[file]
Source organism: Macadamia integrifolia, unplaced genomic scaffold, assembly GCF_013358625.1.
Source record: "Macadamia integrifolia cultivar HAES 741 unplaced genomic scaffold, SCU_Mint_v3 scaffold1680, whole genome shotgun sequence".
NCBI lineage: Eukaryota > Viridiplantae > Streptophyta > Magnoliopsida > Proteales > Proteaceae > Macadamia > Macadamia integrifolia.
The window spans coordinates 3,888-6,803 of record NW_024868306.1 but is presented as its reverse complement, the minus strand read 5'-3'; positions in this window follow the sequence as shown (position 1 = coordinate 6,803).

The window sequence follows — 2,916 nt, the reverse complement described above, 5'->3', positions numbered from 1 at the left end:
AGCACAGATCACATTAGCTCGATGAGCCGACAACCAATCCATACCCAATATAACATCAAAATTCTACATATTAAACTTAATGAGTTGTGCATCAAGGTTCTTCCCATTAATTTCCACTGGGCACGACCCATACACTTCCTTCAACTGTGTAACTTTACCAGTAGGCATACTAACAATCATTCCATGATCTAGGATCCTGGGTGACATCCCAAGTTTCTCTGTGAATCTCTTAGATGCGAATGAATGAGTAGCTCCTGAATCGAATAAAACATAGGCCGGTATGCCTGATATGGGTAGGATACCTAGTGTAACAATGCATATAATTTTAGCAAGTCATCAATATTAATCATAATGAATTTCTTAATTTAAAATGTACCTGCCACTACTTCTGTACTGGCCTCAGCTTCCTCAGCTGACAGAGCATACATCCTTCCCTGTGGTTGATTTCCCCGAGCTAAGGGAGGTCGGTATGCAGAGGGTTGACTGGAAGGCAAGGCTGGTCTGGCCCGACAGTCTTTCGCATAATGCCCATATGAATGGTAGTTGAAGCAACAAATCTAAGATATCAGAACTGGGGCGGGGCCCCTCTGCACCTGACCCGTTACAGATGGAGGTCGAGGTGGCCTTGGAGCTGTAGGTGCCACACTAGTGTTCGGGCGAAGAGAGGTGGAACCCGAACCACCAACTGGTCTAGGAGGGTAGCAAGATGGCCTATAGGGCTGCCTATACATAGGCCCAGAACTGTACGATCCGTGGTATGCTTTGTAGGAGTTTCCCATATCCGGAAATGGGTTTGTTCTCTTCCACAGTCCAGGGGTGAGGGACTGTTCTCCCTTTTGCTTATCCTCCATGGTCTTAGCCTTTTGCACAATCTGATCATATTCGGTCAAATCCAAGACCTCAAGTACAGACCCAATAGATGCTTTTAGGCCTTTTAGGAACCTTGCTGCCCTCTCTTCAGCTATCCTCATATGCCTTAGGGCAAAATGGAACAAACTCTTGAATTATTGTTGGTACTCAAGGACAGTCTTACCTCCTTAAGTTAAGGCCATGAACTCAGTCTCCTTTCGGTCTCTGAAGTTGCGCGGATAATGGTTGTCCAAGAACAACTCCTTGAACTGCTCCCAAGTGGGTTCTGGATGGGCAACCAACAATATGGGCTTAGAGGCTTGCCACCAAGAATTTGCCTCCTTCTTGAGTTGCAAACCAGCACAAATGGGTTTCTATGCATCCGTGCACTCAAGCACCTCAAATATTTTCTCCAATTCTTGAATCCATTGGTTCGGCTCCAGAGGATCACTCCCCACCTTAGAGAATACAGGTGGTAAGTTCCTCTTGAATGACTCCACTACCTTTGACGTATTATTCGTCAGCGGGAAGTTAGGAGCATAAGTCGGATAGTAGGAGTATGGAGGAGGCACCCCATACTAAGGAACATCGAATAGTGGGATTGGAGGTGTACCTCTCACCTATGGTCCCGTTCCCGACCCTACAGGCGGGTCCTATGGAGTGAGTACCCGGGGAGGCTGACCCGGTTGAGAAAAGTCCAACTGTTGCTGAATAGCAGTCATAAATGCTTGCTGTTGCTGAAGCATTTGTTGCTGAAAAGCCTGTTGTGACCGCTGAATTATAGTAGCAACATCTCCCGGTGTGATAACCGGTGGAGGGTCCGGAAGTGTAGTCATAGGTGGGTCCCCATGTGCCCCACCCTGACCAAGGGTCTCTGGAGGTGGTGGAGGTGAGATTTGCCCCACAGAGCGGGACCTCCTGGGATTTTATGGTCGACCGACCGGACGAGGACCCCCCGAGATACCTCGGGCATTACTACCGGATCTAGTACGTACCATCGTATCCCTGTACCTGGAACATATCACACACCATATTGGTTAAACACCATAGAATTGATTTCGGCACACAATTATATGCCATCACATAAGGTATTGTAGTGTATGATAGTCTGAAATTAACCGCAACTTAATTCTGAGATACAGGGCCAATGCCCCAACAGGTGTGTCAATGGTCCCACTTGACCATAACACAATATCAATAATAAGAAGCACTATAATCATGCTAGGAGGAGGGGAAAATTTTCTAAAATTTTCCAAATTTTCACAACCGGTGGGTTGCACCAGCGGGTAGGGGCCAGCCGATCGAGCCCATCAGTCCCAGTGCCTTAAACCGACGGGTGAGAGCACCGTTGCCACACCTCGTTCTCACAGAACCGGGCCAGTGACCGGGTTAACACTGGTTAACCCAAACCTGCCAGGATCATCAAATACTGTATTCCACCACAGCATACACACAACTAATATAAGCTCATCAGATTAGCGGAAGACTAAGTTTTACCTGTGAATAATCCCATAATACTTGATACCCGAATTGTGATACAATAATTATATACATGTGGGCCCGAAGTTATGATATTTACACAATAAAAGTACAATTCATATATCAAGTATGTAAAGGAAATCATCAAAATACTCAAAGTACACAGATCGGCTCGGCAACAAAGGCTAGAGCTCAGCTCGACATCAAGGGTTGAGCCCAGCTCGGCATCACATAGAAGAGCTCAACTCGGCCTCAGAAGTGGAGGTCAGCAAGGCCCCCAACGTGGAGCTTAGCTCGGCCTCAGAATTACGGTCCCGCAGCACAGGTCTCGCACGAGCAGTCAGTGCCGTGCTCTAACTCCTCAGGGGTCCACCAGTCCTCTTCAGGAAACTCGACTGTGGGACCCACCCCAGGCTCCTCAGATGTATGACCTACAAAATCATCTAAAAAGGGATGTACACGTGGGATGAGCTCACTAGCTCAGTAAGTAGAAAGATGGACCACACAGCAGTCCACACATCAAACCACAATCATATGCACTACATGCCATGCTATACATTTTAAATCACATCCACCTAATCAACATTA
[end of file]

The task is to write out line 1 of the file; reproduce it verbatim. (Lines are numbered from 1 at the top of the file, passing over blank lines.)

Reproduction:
Source organism: Macadamia integrifolia, unplaced genomic scaffold, assembly GCF_013358625.1.